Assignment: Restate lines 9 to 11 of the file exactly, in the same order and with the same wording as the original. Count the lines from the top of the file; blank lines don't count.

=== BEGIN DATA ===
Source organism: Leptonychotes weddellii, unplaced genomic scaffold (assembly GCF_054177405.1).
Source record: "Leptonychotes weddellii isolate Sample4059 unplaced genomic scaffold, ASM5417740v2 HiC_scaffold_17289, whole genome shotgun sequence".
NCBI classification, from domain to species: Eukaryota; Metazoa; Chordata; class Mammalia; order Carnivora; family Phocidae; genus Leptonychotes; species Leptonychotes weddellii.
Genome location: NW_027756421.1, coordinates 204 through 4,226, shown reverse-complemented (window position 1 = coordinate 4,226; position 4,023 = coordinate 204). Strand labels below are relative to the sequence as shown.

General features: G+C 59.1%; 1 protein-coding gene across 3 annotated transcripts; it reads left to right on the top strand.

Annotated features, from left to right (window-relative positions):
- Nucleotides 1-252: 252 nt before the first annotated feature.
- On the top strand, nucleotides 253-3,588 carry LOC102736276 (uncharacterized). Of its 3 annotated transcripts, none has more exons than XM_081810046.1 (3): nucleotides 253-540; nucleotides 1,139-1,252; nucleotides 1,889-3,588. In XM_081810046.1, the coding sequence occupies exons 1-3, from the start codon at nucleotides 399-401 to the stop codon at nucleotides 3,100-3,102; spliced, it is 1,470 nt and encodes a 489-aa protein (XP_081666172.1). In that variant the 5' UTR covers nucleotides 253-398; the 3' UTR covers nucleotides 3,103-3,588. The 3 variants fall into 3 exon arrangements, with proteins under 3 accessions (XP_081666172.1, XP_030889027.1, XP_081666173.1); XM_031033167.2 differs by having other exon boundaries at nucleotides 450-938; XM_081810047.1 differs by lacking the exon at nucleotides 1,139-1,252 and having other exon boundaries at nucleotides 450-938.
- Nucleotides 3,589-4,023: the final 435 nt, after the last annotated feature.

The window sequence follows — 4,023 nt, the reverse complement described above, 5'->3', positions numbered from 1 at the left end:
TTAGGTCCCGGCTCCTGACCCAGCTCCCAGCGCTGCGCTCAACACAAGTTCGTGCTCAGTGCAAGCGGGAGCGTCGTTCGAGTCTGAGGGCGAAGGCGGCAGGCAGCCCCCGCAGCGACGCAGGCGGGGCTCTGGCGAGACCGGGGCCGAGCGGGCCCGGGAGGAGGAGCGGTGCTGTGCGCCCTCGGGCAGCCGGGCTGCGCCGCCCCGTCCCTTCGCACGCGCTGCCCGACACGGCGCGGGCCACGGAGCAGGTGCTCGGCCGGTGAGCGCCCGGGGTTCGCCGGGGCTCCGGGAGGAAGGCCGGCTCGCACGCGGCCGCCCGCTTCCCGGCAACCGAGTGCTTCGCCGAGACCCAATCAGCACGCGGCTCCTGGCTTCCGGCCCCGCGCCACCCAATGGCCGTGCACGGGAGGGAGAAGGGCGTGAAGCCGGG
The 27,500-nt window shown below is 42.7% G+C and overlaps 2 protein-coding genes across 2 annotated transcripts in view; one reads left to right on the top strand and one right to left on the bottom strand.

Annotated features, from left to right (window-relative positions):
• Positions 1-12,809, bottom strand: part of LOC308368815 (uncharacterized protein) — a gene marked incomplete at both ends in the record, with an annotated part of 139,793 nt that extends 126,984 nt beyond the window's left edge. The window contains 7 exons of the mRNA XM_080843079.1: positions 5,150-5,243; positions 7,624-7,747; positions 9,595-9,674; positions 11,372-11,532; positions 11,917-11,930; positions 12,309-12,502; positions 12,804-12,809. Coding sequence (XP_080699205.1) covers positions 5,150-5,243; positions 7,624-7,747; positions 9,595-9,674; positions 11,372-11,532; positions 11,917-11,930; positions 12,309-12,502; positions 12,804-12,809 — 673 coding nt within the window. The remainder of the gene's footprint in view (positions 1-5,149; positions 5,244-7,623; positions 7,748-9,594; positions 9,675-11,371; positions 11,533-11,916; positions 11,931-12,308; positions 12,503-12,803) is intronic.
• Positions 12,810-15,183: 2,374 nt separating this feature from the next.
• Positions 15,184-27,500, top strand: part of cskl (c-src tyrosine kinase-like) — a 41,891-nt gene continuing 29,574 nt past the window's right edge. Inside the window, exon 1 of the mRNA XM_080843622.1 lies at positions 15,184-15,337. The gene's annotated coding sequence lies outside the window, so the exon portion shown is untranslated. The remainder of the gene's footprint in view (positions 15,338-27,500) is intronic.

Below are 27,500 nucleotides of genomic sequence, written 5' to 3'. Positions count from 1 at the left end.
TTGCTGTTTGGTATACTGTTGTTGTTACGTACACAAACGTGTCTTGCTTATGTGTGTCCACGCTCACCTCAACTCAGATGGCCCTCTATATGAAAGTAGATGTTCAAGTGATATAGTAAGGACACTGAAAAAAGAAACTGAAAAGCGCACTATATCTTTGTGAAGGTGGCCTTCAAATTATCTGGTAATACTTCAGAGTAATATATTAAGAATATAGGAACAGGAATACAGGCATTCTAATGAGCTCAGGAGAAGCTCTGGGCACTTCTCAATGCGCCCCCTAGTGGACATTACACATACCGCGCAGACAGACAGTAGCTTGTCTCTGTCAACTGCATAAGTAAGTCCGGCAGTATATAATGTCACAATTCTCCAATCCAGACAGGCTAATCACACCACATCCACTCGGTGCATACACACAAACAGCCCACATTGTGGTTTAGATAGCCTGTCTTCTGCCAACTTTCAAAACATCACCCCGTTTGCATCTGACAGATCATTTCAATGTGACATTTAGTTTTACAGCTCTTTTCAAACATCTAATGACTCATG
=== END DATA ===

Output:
- Nucleotides 3,589-4,023: the final 435 nt, after the last annotated feature.

The window sequence follows — 4,023 nt, the reverse complement described above, 5'->3', positions numbered from 1 at the left end:
TTAGGTCCCGGCTCCTGACCCAGCTCCCAGCGCTGCGCTCAACACAAGTTCGTGCTCAGTGCAAGCGGGAGCGTCGTTCGAGTCTGAGGGCGAAGGCGGCAGGCAGCCCCCGCAGCGACGCAGGCGGGGCTCTGGCGAGACCGGGGCCGAGCGGGCCCGGGAGGAGGAGCGGTGCTGTGCGCCCTCGGGCAGCCGGGCTGCGCCGCCCCGTCCCTTCGCACGCGCTGCCCGACACGGCGCGGGCCACGGAGCAGGTGCTCGGCCGGTGAGCGCCCGGGGTTCGCCGGGGCTCCGGGAGGAAGGCCGGCTCGCACGCGGCCGCCCGCTTCCCGGCAACCGAGTGCTTCGCCGAGACCCAATCAGCACGCGGCTCCTGGCTTCCGGCCCCGCGCCACCCAATGGCCGTGCACGGGAGGGAGAAGGGCGTGAAGCCGGG